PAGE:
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8.15.2013

Pitino Steals Red's Title, then Doffs Cap

May 9, 1997

Paul Gaston was two minutes into his introduction of Rick Pitino when the 79-year-old man in the front row violated building fire laws and lit up a telephone pole-like Hoyo de Monterrey cigar.

Red Auerbach blew smoke in the direction of the man sitting to his right, then turned to his left and graciously offered Joanne Pitino a cigar. She accepted the stogie. It'll no doubt make a nice family keepsake, commemorating the day her husband signed a 10-year, $ 70 million contract to rebuild the Boston Celtics.

Auerbach is the man who built the Celtics the first time, the second time, and the third time. Auerbach is the man who's responsible for those 16 banners that served as a backdrop for Pitino's Thursday afternoon coronation.

Red had to be there yesterday. It was one of the grandest days in Celtics history - certainly their best in this sorry decade - and Shamrock fans always feel better when the Green Godfather is in the building.

Auerbach never made more than $ 100,000 when he coached the team to nine championships, including one title in each of his final eight seasons on the bench. But he's not bitter about the money today's coaches make. He sees it as the price of doing business, and Red has always had a good head for business.

And so there was no complaint when they stripped Red's "team president" title and handed it to the 44-year-old whippersnapper from Oyster Bay on Long Island. The Celtics made Auerbach "vice chairman," and according to Gaston, "Red's going to continue to be a pain in the ass for years."

In the historic, hour-long press conference held on the middle of the parquet floor on which Auerbach won all his flags, Gaston and Pitino went to special lengths to give praise to the Green Godfather.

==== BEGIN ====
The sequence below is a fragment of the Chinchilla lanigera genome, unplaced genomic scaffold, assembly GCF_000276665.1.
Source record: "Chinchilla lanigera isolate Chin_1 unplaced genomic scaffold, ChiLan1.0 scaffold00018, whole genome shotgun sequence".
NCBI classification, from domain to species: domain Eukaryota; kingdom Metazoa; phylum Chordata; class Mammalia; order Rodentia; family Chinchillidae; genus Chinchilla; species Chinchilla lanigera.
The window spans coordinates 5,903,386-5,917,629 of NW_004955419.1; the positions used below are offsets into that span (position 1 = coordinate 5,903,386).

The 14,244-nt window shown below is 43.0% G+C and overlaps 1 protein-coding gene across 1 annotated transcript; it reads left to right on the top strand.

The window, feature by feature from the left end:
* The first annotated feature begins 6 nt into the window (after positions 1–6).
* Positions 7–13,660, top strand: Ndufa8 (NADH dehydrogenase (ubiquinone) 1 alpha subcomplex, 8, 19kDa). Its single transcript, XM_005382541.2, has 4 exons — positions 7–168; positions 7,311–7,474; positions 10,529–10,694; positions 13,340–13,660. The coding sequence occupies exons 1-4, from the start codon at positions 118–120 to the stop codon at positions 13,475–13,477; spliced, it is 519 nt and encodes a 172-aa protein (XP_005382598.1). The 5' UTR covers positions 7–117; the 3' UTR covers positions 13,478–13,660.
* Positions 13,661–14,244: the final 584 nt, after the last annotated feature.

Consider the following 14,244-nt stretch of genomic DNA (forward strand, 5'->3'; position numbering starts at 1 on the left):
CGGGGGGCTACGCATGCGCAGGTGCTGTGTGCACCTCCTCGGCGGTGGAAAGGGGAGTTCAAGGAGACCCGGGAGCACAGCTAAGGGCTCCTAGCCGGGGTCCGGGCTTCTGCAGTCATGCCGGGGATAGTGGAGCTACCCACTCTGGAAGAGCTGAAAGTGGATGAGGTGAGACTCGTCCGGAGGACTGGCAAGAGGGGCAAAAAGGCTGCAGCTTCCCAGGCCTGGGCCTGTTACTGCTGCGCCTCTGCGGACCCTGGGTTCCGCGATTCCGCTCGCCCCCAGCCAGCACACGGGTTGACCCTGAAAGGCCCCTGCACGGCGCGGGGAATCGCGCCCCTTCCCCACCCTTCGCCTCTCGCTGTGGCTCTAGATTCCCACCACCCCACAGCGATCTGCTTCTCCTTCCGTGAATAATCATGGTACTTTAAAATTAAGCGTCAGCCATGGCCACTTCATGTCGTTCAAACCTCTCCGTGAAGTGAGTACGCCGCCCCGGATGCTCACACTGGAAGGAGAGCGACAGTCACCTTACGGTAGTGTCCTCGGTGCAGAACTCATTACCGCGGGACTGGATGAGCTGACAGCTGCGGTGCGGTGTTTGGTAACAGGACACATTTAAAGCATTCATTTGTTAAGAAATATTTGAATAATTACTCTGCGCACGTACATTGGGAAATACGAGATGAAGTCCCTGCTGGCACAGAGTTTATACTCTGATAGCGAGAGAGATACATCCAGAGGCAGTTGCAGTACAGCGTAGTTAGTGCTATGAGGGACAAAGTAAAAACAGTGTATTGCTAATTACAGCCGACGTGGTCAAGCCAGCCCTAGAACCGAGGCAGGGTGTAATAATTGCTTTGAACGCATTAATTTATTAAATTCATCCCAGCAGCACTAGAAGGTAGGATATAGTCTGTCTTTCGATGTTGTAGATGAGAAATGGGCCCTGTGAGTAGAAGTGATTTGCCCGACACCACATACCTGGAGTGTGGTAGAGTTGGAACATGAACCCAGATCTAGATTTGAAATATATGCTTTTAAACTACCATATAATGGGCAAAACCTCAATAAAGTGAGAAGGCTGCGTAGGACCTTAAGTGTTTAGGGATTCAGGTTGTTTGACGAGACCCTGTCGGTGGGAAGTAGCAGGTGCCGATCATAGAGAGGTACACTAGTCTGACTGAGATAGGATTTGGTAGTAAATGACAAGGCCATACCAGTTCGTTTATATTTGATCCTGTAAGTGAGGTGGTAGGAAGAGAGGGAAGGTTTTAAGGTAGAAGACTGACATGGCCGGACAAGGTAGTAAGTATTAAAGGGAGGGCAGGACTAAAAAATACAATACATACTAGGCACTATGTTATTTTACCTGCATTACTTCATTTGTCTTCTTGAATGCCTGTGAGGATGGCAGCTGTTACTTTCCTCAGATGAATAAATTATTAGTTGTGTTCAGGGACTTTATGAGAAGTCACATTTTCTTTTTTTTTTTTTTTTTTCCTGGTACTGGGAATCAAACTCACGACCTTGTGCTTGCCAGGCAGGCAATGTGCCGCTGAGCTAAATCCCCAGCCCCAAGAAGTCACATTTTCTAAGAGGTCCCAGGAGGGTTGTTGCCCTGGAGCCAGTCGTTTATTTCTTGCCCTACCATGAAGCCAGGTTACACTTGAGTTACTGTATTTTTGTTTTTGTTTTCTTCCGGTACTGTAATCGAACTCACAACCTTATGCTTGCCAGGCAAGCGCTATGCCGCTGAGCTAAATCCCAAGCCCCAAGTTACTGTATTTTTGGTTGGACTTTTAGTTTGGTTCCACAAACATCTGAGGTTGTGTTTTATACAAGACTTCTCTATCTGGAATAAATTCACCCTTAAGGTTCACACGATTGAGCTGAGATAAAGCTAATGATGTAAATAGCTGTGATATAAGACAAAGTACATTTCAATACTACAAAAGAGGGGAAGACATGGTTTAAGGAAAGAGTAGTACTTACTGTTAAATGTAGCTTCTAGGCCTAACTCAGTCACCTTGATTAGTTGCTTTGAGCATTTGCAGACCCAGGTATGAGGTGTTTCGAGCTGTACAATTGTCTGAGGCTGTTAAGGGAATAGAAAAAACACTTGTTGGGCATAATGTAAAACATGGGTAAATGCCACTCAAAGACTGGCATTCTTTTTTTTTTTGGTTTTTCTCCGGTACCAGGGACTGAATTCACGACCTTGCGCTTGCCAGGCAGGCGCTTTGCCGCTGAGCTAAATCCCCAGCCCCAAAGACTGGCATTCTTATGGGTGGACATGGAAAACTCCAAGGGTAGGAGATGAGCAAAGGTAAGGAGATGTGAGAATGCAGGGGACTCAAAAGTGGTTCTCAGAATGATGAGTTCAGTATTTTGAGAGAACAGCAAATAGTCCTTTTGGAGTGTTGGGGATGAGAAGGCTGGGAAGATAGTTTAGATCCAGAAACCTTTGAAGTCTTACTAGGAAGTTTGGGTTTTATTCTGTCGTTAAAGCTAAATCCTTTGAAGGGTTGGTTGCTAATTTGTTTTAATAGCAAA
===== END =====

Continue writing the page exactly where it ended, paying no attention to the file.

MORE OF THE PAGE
"I just spoke with Coach Auerbach for 20 minutes," said Pitino, giving it his best New York ("Ah-back") accent, "and now I have the opportunity to work alongside of him and lean on him for advice."

Pitino spoke of other mentors in other jobs, then said, "Now I get maybe the greatest legend of all time in coaching to lean on . . . This is the greatest tradition in basketball, and Coach Auerbach is the top of this tradition.

"I'm representing him. I will work harder than Coach Auerbach has ever seen any individual work, to represent him in the best light possible to bring back this organization to championship level."

Both Pitino and Gaston referred to Red as "Coach Auerbach." It's been a long time since folks in the Celtic front office called Red "Coach." Yesterday they almost made it sound like Red might be on the sideline with Pitino, diagramming plays and yelling at Dino Radja to get back on defense.

It won't happen, of course. Red will be 80 when Pitino coaches his first game. But Pitino has Auerbach's blessing. The kid even reminds Red (and John Havlicek) a little of a young Red Auerbach. Call him "Pocket Red."

"He's feisty, he's tough like I was," said Red. "But when he'll get to be my age, he'll mellow."